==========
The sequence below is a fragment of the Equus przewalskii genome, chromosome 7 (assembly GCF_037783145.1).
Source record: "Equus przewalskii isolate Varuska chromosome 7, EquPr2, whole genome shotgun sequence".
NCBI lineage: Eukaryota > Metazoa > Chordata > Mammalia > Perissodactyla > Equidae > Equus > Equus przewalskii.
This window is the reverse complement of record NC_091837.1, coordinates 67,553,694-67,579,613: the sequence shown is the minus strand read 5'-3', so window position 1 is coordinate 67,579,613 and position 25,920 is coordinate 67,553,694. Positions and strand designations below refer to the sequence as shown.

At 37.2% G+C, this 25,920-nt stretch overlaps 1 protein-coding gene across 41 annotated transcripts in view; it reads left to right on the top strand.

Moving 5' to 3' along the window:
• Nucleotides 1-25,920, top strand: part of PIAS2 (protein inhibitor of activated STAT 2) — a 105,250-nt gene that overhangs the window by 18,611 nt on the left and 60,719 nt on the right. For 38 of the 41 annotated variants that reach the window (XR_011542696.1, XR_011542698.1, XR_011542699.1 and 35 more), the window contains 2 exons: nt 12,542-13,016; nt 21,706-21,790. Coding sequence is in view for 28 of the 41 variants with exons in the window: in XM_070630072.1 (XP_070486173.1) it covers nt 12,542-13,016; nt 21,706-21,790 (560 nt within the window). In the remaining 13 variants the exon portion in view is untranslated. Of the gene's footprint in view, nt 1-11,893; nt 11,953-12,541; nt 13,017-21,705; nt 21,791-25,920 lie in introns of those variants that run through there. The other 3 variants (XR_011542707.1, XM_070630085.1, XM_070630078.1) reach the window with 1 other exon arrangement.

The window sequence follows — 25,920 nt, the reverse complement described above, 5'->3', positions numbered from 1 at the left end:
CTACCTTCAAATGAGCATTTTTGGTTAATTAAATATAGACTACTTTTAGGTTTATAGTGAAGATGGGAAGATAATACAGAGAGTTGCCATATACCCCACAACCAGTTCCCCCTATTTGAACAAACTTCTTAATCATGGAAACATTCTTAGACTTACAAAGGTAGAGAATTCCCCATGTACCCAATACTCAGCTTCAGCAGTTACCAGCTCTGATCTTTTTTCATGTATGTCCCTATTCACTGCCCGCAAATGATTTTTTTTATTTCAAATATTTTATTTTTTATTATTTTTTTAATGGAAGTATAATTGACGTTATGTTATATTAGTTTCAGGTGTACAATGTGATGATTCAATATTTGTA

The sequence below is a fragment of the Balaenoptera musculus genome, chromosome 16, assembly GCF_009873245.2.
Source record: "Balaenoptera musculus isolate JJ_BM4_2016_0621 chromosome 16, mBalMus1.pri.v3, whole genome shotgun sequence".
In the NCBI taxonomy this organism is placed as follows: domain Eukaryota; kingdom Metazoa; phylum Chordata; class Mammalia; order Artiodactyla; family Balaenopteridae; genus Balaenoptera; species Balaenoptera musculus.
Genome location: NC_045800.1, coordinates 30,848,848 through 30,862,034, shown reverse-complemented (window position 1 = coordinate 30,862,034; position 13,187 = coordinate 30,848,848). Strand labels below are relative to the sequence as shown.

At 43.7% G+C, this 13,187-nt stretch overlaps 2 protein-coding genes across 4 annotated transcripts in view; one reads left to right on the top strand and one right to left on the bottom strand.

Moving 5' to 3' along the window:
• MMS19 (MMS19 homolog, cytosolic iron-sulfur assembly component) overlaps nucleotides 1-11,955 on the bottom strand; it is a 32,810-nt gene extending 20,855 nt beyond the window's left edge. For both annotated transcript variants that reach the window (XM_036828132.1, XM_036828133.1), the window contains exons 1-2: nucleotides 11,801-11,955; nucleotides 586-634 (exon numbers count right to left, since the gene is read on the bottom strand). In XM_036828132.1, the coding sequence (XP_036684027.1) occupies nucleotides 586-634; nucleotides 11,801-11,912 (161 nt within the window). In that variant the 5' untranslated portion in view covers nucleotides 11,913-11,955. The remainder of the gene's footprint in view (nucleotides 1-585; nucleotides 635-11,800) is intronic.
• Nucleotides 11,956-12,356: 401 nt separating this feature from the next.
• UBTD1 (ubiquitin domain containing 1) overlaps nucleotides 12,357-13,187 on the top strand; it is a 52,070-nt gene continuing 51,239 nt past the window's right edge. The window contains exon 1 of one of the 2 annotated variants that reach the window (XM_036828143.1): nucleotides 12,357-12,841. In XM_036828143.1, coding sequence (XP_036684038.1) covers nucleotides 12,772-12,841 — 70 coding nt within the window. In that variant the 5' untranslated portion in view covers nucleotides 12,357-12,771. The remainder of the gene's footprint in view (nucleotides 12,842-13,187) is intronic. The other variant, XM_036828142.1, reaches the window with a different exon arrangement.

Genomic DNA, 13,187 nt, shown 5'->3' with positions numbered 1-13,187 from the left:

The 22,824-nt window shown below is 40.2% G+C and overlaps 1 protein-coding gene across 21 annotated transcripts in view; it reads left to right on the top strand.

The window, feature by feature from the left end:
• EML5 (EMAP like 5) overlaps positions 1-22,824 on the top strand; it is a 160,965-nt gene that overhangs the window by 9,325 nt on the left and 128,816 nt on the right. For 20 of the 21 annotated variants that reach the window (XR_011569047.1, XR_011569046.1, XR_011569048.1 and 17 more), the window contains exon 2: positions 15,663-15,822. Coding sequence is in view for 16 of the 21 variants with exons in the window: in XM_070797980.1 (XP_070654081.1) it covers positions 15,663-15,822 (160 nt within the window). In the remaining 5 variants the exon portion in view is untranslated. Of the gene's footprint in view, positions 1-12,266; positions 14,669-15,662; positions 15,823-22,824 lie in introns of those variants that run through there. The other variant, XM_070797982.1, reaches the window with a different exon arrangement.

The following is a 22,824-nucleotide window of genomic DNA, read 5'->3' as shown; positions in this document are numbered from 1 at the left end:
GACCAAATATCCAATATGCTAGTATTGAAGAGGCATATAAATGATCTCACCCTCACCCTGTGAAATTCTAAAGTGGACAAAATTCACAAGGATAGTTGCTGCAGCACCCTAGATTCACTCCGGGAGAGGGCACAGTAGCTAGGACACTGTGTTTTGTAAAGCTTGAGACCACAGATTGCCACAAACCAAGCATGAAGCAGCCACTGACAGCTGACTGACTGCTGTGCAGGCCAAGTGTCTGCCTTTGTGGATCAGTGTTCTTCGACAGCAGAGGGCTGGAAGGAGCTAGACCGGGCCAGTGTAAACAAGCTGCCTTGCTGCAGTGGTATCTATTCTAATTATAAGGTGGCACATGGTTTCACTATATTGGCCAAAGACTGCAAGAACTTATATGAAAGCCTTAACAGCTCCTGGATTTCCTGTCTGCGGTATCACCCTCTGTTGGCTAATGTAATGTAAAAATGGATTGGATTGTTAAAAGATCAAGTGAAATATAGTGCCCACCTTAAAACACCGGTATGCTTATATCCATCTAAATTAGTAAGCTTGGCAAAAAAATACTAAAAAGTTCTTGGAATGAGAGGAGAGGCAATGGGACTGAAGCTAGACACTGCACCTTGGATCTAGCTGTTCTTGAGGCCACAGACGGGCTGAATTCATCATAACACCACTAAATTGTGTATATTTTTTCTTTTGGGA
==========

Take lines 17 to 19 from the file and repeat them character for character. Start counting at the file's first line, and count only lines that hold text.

• Nucleotides 11,956-12,356: 401 nt separating this feature from the next.
• UBTD1 (ubiquitin domain containing 1) overlaps nucleotides 12,357-13,187 on the top strand; it is a 52,070-nt gene continuing 51,239 nt past the window's right edge. The window contains exon 1 of one of the 2 annotated variants that reach the window (XM_036828143.1): nucleotides 12,357-12,841. In XM_036828143.1, coding sequence (XP_036684038.1) covers nucleotides 12,772-12,841 — 70 coding nt within the window. In that variant the 5' untranslated portion in view covers nucleotides 12,357-12,771. The remainder of the gene's footprint in view (nucleotides 12,842-13,187) is intronic. The other variant, XM_036828142.1, reaches the window with a different exon arrangement.

Genomic DNA, 13,187 nt, shown 5'->3' with positions numbered 1-13,187 from the left: